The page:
Few of us who’ve had a ringside seat at the ruination of this party will forget where we were as some of these tales have unfolded. Scotland now has its very own “were you up for Portillo” moment thanks to “the lifting of old Mrs Murrell’s camper van”.

More serious are those stories which we’d all heard about (and always denied) which are now being brought into the light; the soiled booty from a sinking ship. They include the extent to which the leadership tried to suppress questions about missing funds; the millions in public money given to a billionaire steel magnate and the inability of the entire leadership to define what a woman is.

And, almost forgotten now, the way that Ms Sturgeon and her cult followers deliberately jeopardised the safety of vulnerable women in Scotland’s prison estate by permitting rapists to be placed among them. For the avoidance of any doubt here, rapists can only be male.

You’re almost tempted to feel sorry for Humza Yousaf as he inherits this cataclysm. And then you remember that he’s been at the centre of it all as the chosen one to maintain the machinery and keep all the bad actors in gainful employment. He dutifully showed his gratitude by unveiling a ministry that, in political terms, resembles a painting by Hieronymus Bosch.

The SNP has a very slim chance of redeeming itself, but this must happen quickly. Few now believe Nicola Sturgeon’s reasons for suddenly resigning and even fewer think that Mr Yousaf would be First Minister if the events of the last week had unfolded before or during the leadership election.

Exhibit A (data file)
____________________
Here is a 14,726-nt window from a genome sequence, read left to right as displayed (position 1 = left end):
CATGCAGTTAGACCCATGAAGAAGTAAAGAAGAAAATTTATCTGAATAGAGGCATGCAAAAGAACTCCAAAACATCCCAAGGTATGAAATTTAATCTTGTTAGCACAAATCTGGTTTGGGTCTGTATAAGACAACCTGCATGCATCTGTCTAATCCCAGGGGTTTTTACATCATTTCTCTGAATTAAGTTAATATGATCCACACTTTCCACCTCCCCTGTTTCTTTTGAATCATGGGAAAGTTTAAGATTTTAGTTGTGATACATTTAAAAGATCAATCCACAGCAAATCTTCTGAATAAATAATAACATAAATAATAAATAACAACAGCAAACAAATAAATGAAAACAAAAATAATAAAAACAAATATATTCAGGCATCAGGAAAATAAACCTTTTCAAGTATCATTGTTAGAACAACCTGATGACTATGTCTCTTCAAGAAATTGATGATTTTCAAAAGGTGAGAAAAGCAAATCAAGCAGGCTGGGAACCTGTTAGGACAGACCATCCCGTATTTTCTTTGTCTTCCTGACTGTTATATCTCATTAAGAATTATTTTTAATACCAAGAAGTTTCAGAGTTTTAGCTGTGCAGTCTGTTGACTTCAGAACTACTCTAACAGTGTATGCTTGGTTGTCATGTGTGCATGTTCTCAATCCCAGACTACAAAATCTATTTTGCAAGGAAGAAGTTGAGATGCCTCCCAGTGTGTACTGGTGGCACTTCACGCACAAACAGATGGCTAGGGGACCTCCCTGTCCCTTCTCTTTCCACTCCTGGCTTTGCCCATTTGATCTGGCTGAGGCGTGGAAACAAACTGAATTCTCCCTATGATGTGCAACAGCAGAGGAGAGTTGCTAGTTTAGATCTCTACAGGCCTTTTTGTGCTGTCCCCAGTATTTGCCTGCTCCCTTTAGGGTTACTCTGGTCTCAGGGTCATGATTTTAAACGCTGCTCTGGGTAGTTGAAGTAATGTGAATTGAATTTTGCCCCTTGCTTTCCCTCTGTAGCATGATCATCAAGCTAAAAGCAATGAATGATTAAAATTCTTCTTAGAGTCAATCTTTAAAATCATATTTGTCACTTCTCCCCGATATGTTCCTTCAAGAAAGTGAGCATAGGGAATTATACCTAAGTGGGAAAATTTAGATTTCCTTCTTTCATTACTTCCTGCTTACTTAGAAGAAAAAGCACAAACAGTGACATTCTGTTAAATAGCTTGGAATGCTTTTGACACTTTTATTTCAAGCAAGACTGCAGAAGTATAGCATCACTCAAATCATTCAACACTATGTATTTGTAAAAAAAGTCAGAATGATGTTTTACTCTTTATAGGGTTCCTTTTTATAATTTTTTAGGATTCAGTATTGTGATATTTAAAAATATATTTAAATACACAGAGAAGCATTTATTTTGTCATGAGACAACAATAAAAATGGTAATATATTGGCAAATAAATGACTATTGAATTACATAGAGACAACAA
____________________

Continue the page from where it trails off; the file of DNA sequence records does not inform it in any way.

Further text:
As such, there must be a re-staging of that contest, or else it will be tainted forever by what has followed it. There are valid grounds for saying that the entire contest was run under false pretences.

We know that senior individuals in the party’s back office went to extraordinary lengths to conceal details of its transactions and to menace those who insisted on asking them. And we also know that the same operation swung into action behind Mr Yousaf’s candidacy, and for reasons which have now become obvious.

Both Mr Yousaf’s opponents, Kate Forbes and Ash Regan, had pledged to conduct a root and branch clear-out of personnel and to reform the governances which had permitted this chaos to proceed unhindered. Mr Yousaf on the other hand was the one candidate who stood to gain by saying “nothing to see here”.

On the evidence of what we witnessed during that contest the next one should be conducted under close scrutiny by UN election monitors. It started with the rank stupidity of MSP Emma Harper using a party email to urge support for Mr Yousaf before we discovered the executive had lied about membership numbers.

Then there was the revelation that Nicola Sturgeon’s chief of staff was secretly working for Mr Yousaf’s campaign and had attempted to force Kate Forbes not to stand. We also know that much of the bigoted bullying she encountered at the start of the campaign was orchestrated in part by forces within her own party.

The sprawling and unaccountable infrastructure built by the Sturgeon regime has done more damage to the Yes cause than all the Unionist parties combined. They have lost the trust of the people of Scotland and deserve to be removed from national politics. Only Kate Forbes as leader and Ash Regan as her deputy can begin to restore that trust.